New Strategies Emerge In Competition For Federal Grants

You can’t take federal funding for granted anymore. That’s what an increasing number of scientists find out when they send proposals to the National Institutes of Health and the National Science Foundation, where the percentage of reviewed grants awarded has dropped considerably over the past 10 years. Latest NIH figures show that the agency’s award rate has dropped from more than 50% to just over 35% since 1979, while NSF has an award rate of slightly under 30%. Meanwhile

John Lauerman
Nov 26, 1989

You can’t take federal funding for granted anymore. That’s what an increasing number of scientists find out when they send proposals to the National Institutes of Health and the National Science Foundation, where the percentage of reviewed grants awarded has dropped considerably over the past 10 years.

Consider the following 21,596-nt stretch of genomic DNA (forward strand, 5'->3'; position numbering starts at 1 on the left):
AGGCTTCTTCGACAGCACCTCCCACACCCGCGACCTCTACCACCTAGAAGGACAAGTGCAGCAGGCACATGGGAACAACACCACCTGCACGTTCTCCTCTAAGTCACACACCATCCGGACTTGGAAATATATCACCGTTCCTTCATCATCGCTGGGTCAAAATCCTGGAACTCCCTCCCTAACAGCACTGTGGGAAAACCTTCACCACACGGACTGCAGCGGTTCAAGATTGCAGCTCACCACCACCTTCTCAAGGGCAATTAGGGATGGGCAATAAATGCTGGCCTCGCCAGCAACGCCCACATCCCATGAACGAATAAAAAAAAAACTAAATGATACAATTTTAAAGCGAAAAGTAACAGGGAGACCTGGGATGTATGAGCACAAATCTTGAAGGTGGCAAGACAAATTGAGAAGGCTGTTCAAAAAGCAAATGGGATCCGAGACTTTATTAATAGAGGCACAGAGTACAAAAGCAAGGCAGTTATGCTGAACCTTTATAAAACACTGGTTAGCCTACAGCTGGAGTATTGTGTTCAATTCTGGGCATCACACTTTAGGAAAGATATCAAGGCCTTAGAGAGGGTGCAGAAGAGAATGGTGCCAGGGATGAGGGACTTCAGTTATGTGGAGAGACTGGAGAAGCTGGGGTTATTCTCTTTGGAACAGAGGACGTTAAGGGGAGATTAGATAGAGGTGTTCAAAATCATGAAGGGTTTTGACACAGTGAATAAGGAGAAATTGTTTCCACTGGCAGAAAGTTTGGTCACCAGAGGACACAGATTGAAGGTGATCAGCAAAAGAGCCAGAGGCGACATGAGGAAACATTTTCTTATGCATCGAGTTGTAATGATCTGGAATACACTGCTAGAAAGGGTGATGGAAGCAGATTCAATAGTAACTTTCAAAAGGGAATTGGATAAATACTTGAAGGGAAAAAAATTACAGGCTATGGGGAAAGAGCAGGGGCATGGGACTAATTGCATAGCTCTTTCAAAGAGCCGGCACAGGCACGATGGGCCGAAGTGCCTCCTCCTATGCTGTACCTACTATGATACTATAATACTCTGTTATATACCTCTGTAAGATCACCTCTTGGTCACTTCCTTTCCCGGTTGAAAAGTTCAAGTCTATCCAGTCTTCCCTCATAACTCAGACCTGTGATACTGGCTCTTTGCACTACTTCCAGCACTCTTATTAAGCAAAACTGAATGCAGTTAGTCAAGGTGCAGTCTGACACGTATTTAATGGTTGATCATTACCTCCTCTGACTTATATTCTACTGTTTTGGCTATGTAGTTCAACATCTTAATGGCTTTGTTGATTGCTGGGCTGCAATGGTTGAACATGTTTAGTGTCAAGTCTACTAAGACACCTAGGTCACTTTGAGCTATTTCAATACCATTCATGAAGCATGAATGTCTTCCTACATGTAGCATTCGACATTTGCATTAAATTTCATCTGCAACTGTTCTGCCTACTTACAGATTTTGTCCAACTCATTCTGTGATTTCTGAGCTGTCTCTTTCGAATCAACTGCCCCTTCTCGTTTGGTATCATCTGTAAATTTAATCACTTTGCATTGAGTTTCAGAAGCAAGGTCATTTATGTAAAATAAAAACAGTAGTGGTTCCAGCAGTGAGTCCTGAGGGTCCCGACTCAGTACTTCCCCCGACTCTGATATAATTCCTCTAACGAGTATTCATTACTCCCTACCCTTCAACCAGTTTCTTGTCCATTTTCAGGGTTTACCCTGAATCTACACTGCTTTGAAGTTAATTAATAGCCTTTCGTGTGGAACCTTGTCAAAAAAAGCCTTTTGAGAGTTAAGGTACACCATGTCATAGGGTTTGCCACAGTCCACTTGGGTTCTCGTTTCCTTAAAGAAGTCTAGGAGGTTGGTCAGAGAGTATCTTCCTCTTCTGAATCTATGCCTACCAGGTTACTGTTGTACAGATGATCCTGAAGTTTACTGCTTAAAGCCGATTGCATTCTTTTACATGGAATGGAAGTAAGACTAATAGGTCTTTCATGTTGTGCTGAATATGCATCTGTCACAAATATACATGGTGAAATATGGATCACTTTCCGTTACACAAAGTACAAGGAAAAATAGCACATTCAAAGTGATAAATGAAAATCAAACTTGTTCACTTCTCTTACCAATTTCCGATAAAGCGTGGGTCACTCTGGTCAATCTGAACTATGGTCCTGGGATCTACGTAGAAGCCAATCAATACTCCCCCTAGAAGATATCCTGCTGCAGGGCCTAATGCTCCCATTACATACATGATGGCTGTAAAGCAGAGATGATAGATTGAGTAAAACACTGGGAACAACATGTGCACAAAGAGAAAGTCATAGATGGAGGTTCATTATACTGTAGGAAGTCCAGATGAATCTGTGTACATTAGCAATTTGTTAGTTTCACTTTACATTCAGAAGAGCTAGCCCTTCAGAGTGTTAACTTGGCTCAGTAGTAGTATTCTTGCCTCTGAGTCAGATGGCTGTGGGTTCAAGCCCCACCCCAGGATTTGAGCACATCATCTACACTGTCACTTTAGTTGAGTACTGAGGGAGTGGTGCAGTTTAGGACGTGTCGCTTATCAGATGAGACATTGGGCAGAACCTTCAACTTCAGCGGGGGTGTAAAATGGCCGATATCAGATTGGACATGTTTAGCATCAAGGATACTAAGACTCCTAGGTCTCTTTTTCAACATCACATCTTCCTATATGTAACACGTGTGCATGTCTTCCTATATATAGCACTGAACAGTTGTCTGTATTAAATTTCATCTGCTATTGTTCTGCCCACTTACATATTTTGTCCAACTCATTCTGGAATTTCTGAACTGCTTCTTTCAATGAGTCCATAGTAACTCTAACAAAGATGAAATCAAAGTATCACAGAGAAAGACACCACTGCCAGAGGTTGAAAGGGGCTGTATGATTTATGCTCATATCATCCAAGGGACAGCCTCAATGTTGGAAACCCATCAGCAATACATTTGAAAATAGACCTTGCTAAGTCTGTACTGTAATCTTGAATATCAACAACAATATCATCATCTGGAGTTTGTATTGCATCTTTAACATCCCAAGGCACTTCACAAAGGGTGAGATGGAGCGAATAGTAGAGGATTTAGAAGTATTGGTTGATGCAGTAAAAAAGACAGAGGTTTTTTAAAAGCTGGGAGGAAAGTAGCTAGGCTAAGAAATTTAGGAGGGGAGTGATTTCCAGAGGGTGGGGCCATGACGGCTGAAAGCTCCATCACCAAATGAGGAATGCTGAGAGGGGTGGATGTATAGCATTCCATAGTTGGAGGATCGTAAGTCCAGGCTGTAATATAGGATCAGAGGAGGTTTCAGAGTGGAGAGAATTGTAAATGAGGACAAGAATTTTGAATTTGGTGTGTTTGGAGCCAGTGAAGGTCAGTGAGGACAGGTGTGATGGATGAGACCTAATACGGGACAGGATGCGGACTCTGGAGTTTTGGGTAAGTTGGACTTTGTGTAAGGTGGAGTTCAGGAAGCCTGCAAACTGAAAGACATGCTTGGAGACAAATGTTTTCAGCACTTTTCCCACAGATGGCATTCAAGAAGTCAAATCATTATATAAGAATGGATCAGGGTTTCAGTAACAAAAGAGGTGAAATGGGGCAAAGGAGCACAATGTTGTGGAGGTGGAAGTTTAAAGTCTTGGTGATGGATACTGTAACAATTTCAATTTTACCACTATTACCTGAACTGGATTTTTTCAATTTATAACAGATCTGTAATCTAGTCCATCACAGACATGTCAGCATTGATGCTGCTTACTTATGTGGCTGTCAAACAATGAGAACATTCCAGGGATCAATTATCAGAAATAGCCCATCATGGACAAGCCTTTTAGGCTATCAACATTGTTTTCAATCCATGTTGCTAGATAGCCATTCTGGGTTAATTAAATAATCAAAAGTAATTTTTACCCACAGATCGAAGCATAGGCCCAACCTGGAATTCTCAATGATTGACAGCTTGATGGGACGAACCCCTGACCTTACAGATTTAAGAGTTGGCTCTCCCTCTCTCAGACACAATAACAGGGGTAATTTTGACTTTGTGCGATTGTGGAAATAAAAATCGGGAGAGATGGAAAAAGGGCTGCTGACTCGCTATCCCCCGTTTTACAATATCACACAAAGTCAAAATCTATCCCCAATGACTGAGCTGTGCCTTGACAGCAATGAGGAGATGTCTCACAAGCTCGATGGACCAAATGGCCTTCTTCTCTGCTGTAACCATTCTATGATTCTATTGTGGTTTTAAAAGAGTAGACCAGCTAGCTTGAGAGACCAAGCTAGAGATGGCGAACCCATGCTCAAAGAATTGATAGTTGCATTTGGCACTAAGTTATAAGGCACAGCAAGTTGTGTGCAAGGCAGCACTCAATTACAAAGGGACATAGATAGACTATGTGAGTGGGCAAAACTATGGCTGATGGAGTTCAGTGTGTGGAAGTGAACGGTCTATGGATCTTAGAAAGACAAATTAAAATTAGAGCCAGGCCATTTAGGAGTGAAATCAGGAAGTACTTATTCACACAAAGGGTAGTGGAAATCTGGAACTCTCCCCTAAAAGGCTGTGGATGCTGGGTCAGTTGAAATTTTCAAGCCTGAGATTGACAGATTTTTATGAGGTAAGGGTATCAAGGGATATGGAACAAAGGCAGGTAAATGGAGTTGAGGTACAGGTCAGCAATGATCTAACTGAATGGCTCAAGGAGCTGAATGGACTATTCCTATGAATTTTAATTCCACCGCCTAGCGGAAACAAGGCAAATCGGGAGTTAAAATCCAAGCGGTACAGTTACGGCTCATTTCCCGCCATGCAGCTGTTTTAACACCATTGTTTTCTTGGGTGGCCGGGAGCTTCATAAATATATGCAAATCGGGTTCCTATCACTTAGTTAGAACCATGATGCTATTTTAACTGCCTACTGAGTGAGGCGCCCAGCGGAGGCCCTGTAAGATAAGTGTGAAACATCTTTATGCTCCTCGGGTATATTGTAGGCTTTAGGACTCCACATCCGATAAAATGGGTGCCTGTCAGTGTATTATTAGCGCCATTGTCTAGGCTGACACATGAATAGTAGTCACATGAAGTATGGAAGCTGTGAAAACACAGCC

Latest NIH figures show that the agency’s award rate has dropped from more than 50% to just over 35% since 1979, while NSF has an award rate of slightly under 30%. Meanwhile, although appropriations have kept pace with inflation, the number of researchers applying for awards each year has increased by 18% at NSF and 14% at NIH since 1984.

Yet, many scientists prefer to. apply for federal funding rather than for grants from industry or private foundations, in part because federal sources tend to beef up their largess by tacking on as much as 33% the value of the grant for administrative...

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